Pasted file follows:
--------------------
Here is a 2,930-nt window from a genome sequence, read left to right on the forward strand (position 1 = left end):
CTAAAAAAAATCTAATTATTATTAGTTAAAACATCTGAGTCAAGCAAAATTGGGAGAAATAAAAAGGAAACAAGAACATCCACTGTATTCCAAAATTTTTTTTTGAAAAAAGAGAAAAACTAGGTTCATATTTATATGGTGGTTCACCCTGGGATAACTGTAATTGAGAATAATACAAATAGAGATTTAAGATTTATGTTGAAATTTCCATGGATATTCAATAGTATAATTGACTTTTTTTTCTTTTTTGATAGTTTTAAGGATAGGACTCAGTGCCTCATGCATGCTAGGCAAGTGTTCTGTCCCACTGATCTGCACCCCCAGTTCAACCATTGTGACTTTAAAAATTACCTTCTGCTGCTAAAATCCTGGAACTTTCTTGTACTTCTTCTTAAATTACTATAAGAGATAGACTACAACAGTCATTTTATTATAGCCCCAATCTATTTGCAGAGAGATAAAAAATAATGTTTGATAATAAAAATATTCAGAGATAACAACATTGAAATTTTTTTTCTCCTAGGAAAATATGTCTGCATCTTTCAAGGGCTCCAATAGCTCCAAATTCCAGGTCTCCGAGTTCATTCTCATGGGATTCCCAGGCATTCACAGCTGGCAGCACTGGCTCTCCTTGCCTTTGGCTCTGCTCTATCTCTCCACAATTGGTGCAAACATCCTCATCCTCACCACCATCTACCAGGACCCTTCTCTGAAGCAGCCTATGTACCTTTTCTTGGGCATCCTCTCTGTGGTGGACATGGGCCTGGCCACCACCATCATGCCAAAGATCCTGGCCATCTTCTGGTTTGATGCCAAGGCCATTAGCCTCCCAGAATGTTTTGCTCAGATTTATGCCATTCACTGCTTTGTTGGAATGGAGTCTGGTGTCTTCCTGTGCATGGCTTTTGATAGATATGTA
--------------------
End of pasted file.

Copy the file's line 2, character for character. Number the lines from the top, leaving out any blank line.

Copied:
CTAAAAAAAATCTAATTATTATTAGTTAAAACATCTGAGTCAAGCAAAATTGGGAGAAATAAAAAGGAAACAAGAACATCCACTGTATTCCAAAATTTTTTTTTGAAAAAAGAGAAAAACTAGGTTCATATTTATATGGTGGTTCACCCTGGGATAACTGTAATTGAGAATAATACAAATAGAGATTTAAGATTTATGTTGAAATTTCCATGGATATTCAATAGTATAATTGACTTTTTTTTCTTTTTTGATAGTTTTAAGGATAGGACTCAGTGCCTCATGCATGCTAGGCAAGTGTTCTGTCCCACTGATCTGCACCCCCAGTTCAACCATTGTGACTTTAAAAATTACCTTCTGCTGCTAAAATCCTGGAACTTTCTTGTACTTCTTCTTAAATTACTATAAGAGATAGACTACAACAGTCATTTTATTATAGCCCCAATCTATTTGCAGAGAGATAAAAAATAATGTTTGATAATAAAAATATTCAGAGATAACAACATTGAAATTTTTTTTCTCCTAGGAAAATATGTCTGCATCTTTCAAGGGCTCCAATAGCTCCAAATTCCAGGTCTCCGAGTTCATTCTCATGGGATTCCCAGGCATTCACAGCTGGCAGCACTGGCTCTCCTTGCCTTTGGCTCTGCTCTATCTCTCCACAATTGGTGCAAACATCCTCATCCTCACCACCATCTACCAGGACCCTTCTCTGAAGCAGCCTATGTACCTTTTCTTGGGCATCCTCTCTGTGGTGGACATGGGCCTGGCCACCACCATCATGCCAAAGATCCTGGCCATCTTCTGGTTTGATGCCAAGGCCATTAGCCTCCCAGAATGTTTTGCTCAGATTTATGCCATTCACTGCTTTGTTGGAATGGAGTCTGGTGTCTTCCTGTGCATGGCTTTTGATAGATATGTA